Black Men and Women Transformed Into a Hashtag

What is it about George Floyd? After all, we live in a world where black men and women can be transformed into a hashtag at a moment’s notice, their bleached photos adorning signs of protest, as headlines pop up across the web with their names and cries for justice.

In the past month alone, we learned of the murder of Breonna Taylor, a young black woman whose apartment was attacked by Louisville police officers in the dead of night. Police serving a “no-knock warrant” mistook Breonna’s apartment for that of a criminal, and as they broke in without announcing who they were, her boyfriend feared that their lives were in danger. He fired at them with his legal firearm, and the police officers fired back, laying multiple rounds into the apartment from outside.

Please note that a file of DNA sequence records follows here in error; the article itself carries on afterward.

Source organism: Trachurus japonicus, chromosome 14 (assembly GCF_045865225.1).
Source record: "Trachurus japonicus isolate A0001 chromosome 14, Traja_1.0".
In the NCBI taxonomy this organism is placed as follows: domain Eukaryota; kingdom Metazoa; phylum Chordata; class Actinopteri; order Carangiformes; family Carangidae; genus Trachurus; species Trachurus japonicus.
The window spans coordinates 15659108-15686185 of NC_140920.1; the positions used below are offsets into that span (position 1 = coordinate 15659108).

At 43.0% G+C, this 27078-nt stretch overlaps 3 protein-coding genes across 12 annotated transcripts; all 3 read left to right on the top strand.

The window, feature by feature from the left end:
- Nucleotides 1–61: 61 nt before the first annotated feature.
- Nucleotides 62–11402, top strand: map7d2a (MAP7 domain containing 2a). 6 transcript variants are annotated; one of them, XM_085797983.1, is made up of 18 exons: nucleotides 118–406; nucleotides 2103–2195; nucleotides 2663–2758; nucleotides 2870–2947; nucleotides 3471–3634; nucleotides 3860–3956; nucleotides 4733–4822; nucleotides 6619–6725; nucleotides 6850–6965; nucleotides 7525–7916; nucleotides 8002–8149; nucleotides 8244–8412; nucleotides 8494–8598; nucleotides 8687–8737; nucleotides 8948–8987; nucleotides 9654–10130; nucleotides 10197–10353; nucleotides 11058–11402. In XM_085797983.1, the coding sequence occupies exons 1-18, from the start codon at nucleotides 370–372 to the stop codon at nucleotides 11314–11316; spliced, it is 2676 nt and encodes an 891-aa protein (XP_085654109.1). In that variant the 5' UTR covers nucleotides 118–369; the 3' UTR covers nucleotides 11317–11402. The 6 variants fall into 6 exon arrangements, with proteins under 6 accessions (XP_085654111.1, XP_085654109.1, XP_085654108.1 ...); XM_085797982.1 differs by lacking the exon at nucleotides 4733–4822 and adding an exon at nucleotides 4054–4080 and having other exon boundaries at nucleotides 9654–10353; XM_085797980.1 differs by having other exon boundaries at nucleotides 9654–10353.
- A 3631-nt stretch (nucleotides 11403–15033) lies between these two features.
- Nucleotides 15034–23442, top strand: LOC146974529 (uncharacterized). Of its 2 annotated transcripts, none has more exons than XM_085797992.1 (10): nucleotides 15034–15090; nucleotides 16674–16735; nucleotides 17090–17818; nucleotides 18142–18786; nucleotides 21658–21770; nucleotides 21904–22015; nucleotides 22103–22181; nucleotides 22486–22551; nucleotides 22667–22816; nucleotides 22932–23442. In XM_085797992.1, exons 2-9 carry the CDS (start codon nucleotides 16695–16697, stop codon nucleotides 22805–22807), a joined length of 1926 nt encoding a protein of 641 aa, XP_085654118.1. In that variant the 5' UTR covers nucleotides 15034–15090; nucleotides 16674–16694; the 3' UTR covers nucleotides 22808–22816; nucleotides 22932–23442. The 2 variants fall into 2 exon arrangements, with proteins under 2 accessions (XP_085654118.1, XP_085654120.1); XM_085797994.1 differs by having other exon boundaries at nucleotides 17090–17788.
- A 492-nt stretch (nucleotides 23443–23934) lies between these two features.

During the melee, Breonna, who worked as an EMT, was shot dead by police.

We also learned of the story of Ahmaud Arbery, a young black man who was brutally murdered by a white father and son as he jogged through their neighborhood. His murderers, emboldened by their racism, chased him, and then they shot and killed him.

After both of those incidents, there was outrage across black communities throughout America. But neither of those incidents prompted a universal condemnation that spanned across age, race, religion and even continent. After George Floyd’s murder, a movement quickly formed. Even in white America, a collective outrage has taken hold, and the cry for justice has been deafening.

His Name Was Emmett Till

Once, there was another murder that grabbed hold of American consciousness. It was a different incident of black life taken much too soon, a young boy whose innocent, smiling face we remember, but whose ravaged, broken, battered face and body have been seared into American history.

 Teenager Emmett Till’s 1955 murder by Mississippi white supremacists also grabbed hold of American consciousness, helping spark the Civil Rights Movement. Here he is pictured by his mother, Mamie Till. Photo courtesy Till Family.